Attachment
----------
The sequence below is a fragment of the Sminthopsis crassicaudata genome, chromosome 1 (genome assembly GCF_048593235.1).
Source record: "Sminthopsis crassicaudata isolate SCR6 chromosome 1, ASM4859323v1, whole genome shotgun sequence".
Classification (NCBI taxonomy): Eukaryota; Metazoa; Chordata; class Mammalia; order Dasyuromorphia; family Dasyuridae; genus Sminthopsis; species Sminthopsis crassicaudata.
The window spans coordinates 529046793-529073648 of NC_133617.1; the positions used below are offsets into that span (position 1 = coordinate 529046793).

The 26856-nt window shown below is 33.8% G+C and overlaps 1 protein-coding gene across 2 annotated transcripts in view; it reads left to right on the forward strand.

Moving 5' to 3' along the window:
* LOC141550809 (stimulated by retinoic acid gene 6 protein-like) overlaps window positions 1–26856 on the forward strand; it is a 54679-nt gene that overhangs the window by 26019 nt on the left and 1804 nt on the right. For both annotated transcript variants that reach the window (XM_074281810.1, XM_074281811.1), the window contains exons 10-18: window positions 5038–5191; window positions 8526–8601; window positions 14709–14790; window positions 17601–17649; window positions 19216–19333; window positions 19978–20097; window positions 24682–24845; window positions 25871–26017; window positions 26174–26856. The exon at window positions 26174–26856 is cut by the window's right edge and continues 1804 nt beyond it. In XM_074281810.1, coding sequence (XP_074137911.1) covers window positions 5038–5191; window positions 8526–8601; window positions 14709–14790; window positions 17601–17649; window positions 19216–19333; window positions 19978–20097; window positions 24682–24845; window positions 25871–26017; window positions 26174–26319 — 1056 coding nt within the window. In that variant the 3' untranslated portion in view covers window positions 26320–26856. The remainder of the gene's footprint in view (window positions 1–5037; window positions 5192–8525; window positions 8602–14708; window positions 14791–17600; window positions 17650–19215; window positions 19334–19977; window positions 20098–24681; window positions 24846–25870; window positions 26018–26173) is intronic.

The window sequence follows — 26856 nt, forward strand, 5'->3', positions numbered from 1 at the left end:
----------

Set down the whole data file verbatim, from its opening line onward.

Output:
The sequence below is a fragment of the Sminthopsis crassicaudata genome, chromosome 1 (genome assembly GCF_048593235.1).
Source record: "Sminthopsis crassicaudata isolate SCR6 chromosome 1, ASM4859323v1, whole genome shotgun sequence".
Classification (NCBI taxonomy): Eukaryota; Metazoa; Chordata; class Mammalia; order Dasyuromorphia; family Dasyuridae; genus Sminthopsis; species Sminthopsis crassicaudata.
The window spans coordinates 529046793-529073648 of NC_133617.1; the positions used below are offsets into that span (position 1 = coordinate 529046793).

The 26856-nt window shown below is 33.8% G+C and overlaps 1 protein-coding gene across 2 annotated transcripts in view; it reads left to right on the forward strand.

Moving 5' to 3' along the window:
* LOC141550809 (stimulated by retinoic acid gene 6 protein-like) overlaps window positions 1–26856 on the forward strand; it is a 54679-nt gene that overhangs the window by 26019 nt on the left and 1804 nt on the right. For both annotated transcript variants that reach the window (XM_074281810.1, XM_074281811.1), the window contains exons 10-18: window positions 5038–5191; window positions 8526–8601; window positions 14709–14790; window positions 17601–17649; window positions 19216–19333; window positions 19978–20097; window positions 24682–24845; window positions 25871–26017; window positions 26174–26856. The exon at window positions 26174–26856 is cut by the window's right edge and continues 1804 nt beyond it. In XM_074281810.1, coding sequence (XP_074137911.1) covers window positions 5038–5191; window positions 8526–8601; window positions 14709–14790; window positions 17601–17649; window positions 19216–19333; window positions 19978–20097; window positions 24682–24845; window positions 25871–26017; window positions 26174–26319 — 1056 coding nt within the window. In that variant the 3' untranslated portion in view covers window positions 26320–26856. The remainder of the gene's footprint in view (window positions 1–5037; window positions 5192–8525; window positions 8602–14708; window positions 14791–17600; window positions 17650–19215; window positions 19334–19977; window positions 20098–24681; window positions 24846–25870; window positions 26018–26173) is intronic.

The window sequence follows — 26856 nt, forward strand, 5'->3', positions numbered from 1 at the left end: